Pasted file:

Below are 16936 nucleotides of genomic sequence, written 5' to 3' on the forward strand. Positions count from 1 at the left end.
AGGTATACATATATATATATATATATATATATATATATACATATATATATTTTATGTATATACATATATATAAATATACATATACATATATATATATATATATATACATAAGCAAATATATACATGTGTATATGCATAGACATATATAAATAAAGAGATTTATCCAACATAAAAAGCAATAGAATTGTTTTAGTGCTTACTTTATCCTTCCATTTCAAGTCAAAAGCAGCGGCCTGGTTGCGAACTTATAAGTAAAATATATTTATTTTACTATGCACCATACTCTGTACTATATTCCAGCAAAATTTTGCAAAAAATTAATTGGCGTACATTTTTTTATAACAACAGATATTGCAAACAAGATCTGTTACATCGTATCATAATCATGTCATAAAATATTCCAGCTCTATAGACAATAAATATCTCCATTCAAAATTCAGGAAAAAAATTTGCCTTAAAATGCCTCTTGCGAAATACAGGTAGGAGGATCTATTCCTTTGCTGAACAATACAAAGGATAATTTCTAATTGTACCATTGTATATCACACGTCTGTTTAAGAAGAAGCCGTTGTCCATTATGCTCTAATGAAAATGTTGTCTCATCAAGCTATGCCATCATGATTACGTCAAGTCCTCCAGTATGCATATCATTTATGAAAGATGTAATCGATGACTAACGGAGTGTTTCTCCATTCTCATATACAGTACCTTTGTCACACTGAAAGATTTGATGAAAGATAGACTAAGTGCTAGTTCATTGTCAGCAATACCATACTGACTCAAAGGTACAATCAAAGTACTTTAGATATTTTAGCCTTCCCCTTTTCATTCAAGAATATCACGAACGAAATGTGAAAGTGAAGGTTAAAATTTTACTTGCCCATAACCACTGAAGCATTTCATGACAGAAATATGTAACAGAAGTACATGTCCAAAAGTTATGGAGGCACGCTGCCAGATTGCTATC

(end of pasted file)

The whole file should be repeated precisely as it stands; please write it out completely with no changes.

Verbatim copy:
Below are 16936 nucleotides of genomic sequence, written 5' to 3' on the forward strand. Positions count from 1 at the left end.
AGGTATACATATATATATATATATATATATATATATATACATATATATATTTTATGTATATACATATATATAAATATACATATACATATATATATATATATATATACATAAGCAAATATATACATGTGTATATGCATAGACATATATAAATAAAGAGATTTATCCAACATAAAAAGCAATAGAATTGTTTTAGTGCTTACTTTATCCTTCCATTTCAAGTCAAAAGCAGCGGCCTGGTTGCGAACTTATAAGTAAAATATATTTATTTTACTATGCACCATACTCTGTACTATATTCCAGCAAAATTTTGCAAAAAATTAATTGGCGTACATTTTTTTATAACAACAGATATTGCAAACAAGATCTGTTACATCGTATCATAATCATGTCATAAAATATTCCAGCTCTATAGACAATAAATATCTCCATTCAAAATTCAGGAAAAAAATTTGCCTTAAAATGCCTCTTGCGAAATACAGGTAGGAGGATCTATTCCTTTGCTGAACAATACAAAGGATAATTTCTAATTGTACCATTGTATATCACACGTCTGTTTAAGAAGAAGCCGTTGTCCATTATGCTCTAATGAAAATGTTGTCTCATCAAGCTATGCCATCATGATTACGTCAAGTCCTCCAGTATGCATATCATTTATGAAAGATGTAATCGATGACTAACGGAGTGTTTCTCCATTCTCATATACAGTACCTTTGTCACACTGAAAGATTTGATGAAAGATAGACTAAGTGCTAGTTCATTGTCAGCAATACCATACTGACTCAAAGGTACAATCAAAGTACTTTAGATATTTTAGCCTTCCCCTTTTCATTCAAGAATATCACGAACGAAATGTGAAAGTGAAGGTTAAAATTTTACTTGCCCATAACCACTGAAGCATTTCATGACAGAAATATGTAACAGAAGTACATGTCCAAAAGTTATGGAGGCACGCTGCCAGATTGCTATC